Let me explain the name of this bread. The Book of Bread tells me that this New England born loaf was created due to the abundance of rye and corn produced there. Corn meal or Indian meal ("Injun" meal if you pronounce it with a racist accent - hence the name) was paired with rye flour, yeast, and water and baked in a brick oven. If only I had a brick oven. Sigh. I helped build one once. They are pretty nifty. On the the racist bread.
On the first rise (not pictured) the dough is very wet and spongy. It's left to rise over night. When the time comes to turn it out and knead, the directions said that it "must be kneaded only briefly". I was skeptical, but obeyed. I regret this decision later.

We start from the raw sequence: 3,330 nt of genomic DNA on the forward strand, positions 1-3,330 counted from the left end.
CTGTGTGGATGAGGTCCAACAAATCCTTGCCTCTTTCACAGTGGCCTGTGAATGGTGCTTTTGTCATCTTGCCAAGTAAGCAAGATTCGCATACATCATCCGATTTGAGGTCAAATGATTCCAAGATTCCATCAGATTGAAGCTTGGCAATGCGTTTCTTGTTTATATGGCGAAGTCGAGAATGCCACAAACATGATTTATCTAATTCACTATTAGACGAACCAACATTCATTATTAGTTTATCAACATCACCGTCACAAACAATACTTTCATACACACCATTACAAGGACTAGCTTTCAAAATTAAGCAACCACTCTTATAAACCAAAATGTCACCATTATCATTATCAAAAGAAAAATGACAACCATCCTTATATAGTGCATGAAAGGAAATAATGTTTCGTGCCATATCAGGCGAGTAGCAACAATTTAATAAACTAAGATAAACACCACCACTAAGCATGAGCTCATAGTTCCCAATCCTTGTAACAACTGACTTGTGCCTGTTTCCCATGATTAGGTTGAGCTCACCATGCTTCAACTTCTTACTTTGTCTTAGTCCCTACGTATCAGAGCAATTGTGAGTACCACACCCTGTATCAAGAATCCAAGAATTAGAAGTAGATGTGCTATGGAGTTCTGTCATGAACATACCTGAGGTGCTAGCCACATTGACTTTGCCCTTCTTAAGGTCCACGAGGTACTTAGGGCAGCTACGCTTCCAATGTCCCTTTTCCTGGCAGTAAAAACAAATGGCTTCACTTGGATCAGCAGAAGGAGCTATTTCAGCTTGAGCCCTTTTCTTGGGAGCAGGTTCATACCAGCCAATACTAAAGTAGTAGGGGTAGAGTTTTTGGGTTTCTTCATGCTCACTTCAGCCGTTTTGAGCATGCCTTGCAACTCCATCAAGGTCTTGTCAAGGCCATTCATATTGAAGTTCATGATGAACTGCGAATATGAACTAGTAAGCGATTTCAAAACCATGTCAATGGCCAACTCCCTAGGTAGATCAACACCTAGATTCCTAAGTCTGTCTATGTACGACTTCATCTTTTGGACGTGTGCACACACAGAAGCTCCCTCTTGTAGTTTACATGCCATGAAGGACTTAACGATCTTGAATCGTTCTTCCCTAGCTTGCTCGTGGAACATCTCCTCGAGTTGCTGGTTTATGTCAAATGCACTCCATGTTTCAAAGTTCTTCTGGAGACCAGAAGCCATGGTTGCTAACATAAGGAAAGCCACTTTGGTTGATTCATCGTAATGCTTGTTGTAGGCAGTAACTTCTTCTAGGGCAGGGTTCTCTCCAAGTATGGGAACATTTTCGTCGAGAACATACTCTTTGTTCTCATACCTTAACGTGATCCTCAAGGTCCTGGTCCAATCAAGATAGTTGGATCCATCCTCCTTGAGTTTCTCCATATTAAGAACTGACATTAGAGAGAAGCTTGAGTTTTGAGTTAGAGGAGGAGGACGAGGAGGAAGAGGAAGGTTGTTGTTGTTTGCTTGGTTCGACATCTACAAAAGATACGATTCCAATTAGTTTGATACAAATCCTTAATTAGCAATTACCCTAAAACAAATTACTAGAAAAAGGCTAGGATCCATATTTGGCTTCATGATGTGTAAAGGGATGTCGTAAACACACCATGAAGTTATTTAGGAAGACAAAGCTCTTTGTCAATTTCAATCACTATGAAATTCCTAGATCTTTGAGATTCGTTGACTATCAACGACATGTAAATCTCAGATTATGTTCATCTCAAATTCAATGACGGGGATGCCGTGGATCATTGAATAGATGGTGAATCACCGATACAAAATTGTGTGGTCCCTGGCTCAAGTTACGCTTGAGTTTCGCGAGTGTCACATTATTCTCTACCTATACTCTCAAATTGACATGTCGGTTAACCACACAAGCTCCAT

I love books with pictures. I firmly believe that every book should contain pictures. I get the gist of what they're doing...
Here's my attempt. Looks similar to the drawing. I'm hopeful at this point.
Flat flat flat. This is two hours later. I'm wondering if I let it rest for an hour too long.... Bread is so flippin' picky!
Dense and half the height it should be, here's my Ryaninjun bread. It is reminiscent of beer bread in taste. I wouldn't make it again, honestly. Therefore, no recipe for you. Trust me, it's not worth your time. Chalk another win for the bread and another loss for me. I'll get you bread, if it's the last thing I doooooooooooo!